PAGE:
Feelings like helplessness.
Feelings like anger.
Feelings like despair.
Feelings like distrust.
Feelings like alienation.
Feelings like I just don’t feel in control.
Feelings like I just want to break everything.
Feelings like everything is shit, the banks are shit, the politicians are shit, the media is shit, the Elites are shit shit shit.
Feelings like I just don’t feel like I’m listened to.
Feelings like don’t fucking patronise me.
Feelings like human rights and health and safety are the worst things to happen to this country.
Feelings like this country is going down the pan.
Feelings like I think those people should just go home.
Feelings like I just want to say what I feel.
Feelings like I can just say anything, what does it matter?
Feelings like I don’t like that woman, I just don’t like her, she's a nasty woman.
Feelings like I don’t think women should be with women like that.
Feelings like men dressed as women are going to rape my child.
Feelings like that black man is a loathsome creature.
Feelings like I think that man is gonna blow me up.
Feelings like two men kissing grosses me out.
Feelings like I miss being great.
Feelings like I don’t feel in control.
And so we where we are. And I don’t feel very in control. I feel very helpless. Or I should do, shouldn’t I? Increasingly, it is becoming clear that casting a vote in an election is not enough (though, guys it does help, it is needed). No vote I have ever cast in the seven years I have been able to has contributed toward a successful result. No council seat, no MP, no MEP, no referenda to speak of has had my vote to his or her or its name. Never, not once. Consider this feeling, however: the lack of feeling. Or rather, the exhaustibility of feeling. We are deluged with feeling, all the time. We see something on social media, and we’re angry, and share it and then get on with the day, as if this was enough, or as if anger wasn’t what the original poster wanted because that’s what gets shared. Maybe we sign a petition, and then forget about it. Maybe we forget. If we aren’t immediately effected, we forget. Life rolls on, the headlines roll on. We see something on social media, and we aren’t angry, and we roll our eyes. Or we grow despondent, we grow depressed, and don’t feel anymore.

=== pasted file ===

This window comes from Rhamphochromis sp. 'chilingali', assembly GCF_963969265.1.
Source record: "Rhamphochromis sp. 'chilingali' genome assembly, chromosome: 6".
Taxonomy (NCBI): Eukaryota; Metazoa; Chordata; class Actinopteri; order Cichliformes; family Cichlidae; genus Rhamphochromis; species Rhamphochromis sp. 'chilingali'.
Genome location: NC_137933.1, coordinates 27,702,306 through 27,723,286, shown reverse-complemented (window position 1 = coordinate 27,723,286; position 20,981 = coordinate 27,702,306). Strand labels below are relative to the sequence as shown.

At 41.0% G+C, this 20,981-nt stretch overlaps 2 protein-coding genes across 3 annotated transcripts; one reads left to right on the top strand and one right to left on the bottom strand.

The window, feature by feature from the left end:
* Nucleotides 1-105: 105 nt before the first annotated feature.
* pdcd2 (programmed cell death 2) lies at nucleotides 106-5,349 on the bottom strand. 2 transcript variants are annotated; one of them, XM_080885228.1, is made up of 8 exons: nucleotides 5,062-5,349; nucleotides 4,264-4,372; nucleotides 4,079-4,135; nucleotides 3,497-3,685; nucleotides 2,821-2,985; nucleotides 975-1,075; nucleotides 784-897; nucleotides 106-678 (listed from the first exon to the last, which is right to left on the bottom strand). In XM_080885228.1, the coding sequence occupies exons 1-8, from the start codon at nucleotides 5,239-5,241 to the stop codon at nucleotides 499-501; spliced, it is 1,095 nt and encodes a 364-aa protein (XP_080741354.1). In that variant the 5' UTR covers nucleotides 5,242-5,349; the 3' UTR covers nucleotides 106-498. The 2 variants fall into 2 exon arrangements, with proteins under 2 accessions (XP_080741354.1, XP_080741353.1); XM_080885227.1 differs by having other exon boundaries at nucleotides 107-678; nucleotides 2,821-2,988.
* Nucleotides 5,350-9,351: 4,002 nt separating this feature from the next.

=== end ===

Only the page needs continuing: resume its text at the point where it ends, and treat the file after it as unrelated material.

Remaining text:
You mentioned your, our, MP and a vote he made. But did you contact him about his vote beforehand? Does anyone? Do we make good use of our representatives by not making it clear what we would like to represent them on? This isn’t just a criticism of you, but of myself too. It is easy to feel once, and to act once, feel like you’ve vented, and then forget. Not for all, but for many. Most people are spectators to history. It happens, and we dissolve in the mob. Group feeling, group thought. The questions, it seems to me, in these times, for us as individuals is: how do we keep our feelings directed so we keep acting? And keep our feelings in control? And how do we act thoughtfully, as to be effective?
I look forward to your next missive on the subject of scholastic feasts and where to find them.